Tag: Freddie Mac Foundation

The penny isn’t always shiny and new

by Tamara Lucas Copeland
Washington Regional Association of Grantmakers

On Friday, the Washington City Paper featured a major article on the HIV/AIDS epidemic in the District of Columbia. It highlighted several excellent programs, such as the Washington AIDS Partnership’s Positive Pathways’ community health workers, celebrated the leadership of D.C. Mayor Muriel Bowser, and very candidly reminded us all of what happens when a funder – be it the federal government, a national funder, or a local grantmaker – stops funding in a given area; successful programs are put in jeopardy.

We – social profit organizations – always know that such a reality is possible, but we continue to believe, as the funding community often tells us to, that if we just show impact, if the evaluation data reflects positive outcomes, the financial support will remain. But that is not always true. As Channing Wickham, executive director of the Washington AIDS Partnership, an initiative of the Washington Regional Association of Grantmakers, pointed out in the article, “It’s an unfortunate reality […] HIV  is no longer a new and exciting issue.” He continued by saying, “In this work, in year one a new program is exciting. By the fifth year, even if you have results … it’s not the latest thing on the block.” His remarks reflect the perception that some funders prioritize being on the cutting-edge, changing their goals as new research emerges or as new leadership takes the helm.

So what do we do?

To the social profit organizations, I say evaluation data is definitely a key part of the protective coating, but, as you know, it isn’t the only ingredient to safeguard continuing funding. You need visibility for your issue, like what HIV/AIDS received in that major article in Friday’s paper. You need a champion like Barbara Jordan was for funding for HIV/AIDS programs during her service on the Freddie Mac Foundation Board years ago and Mayor Bowser seems to be today. And, even with the data, the visibility, and the champion, your funder may still close his doors or decide to change funding priorities. It’s not a new story. You must continue to be nimble, telling all who will listen about the need and about your impact, be a visible advocate, and always work to broaden your base of support.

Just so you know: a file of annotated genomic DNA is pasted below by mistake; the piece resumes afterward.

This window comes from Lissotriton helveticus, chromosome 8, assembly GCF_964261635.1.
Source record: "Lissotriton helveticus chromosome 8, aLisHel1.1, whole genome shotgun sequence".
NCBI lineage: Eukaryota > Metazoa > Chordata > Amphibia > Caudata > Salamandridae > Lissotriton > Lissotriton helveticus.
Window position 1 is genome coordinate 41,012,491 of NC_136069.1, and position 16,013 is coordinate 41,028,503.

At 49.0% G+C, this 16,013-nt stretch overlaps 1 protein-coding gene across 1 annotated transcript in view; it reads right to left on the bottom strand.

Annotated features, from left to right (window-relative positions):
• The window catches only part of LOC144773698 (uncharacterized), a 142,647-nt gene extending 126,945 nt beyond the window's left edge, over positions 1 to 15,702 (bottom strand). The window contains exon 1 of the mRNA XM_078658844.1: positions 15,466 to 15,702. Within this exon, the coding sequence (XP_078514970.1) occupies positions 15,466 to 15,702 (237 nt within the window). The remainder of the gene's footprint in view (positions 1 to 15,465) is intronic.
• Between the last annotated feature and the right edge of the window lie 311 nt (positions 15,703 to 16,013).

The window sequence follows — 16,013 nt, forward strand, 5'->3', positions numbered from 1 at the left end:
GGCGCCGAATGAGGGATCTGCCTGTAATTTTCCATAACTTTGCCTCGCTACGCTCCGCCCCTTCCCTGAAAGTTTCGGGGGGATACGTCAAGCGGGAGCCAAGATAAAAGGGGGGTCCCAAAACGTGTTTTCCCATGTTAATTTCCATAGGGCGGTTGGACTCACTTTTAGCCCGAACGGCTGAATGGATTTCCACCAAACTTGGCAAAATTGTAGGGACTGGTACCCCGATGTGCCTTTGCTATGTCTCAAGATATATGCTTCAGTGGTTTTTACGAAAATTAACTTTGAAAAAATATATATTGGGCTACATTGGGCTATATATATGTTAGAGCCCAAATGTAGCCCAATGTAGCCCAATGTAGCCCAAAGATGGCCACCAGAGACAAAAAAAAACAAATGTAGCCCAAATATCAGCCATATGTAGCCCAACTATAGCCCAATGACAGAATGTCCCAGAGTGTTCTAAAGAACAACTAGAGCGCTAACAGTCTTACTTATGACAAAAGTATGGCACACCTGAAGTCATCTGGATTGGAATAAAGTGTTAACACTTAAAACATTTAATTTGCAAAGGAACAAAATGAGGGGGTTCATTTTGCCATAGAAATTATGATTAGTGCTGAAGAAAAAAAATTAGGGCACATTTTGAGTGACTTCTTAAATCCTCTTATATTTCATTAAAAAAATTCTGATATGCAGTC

To the funding community, just a reminder: sometimes the right intervention isn’t new and flashy. It is grounded in research. It is making a difference. It is simply tried and true – the community health worker, the peer counselor, the mentor. Not the shiny new penny, but the value is the same.

A Fresh Take

By Lori Vacek
Foundation Manager
Freddie Mac Foundation

When I first heard about the Institute for Corporate Social Responsibility (CSR), I was not sure about registering. Like many of us, I’ve attended numerous conferences, most of which have been interesting and provided a chance to network, but I was looking for something different – something fresh, inspiring, and substantive.

I found that in the Institute for CSR, and here’s why:

  • Throughout the year, we have been challenged to develop our own creativity. Dinah Dittman from Kaiser Permanente shared this TED talk and described how she strives to incorporate a sense of creativity into her work. This line of thinking was a nice complement to the more typical strategic perspective discussed at corporate conferences.
  •  From Jon Spector of The Conference Board, we heard that it is not always possible to “prove” the value of CSR with data (which can be compelling), but that it is our responsibility to make the business case for this work. For instance, offering meaningful employee volunteer opportunities supports retention and recruitment goals.
  • James Abruzzo from the Center for Ethical Leadership at Rutgers asked us to consider why a corporation would produce a product for which there was no viable market. A case study describing Merck’s handling of the decision to manufacture and give away a vaccine for river blindness in Africa “for as long as is necessary” was inspiring, and offered a strategic analysis of the decision making process from a senior management perspective.
  • Dane Smith from FSG and Sonal Shal from the Beeck Center for Social Impact and Innovation at Georgetown discussed new frameworks and tools for achieving both business and social goals, including shared value and social impact bonds.
  • Lead faculty member, Tim McClimmon, of the American Express Foundation encouraged us to assume a greater CSR leadership role by, for example, authoring new case studies and creating new resources to strengthen the field.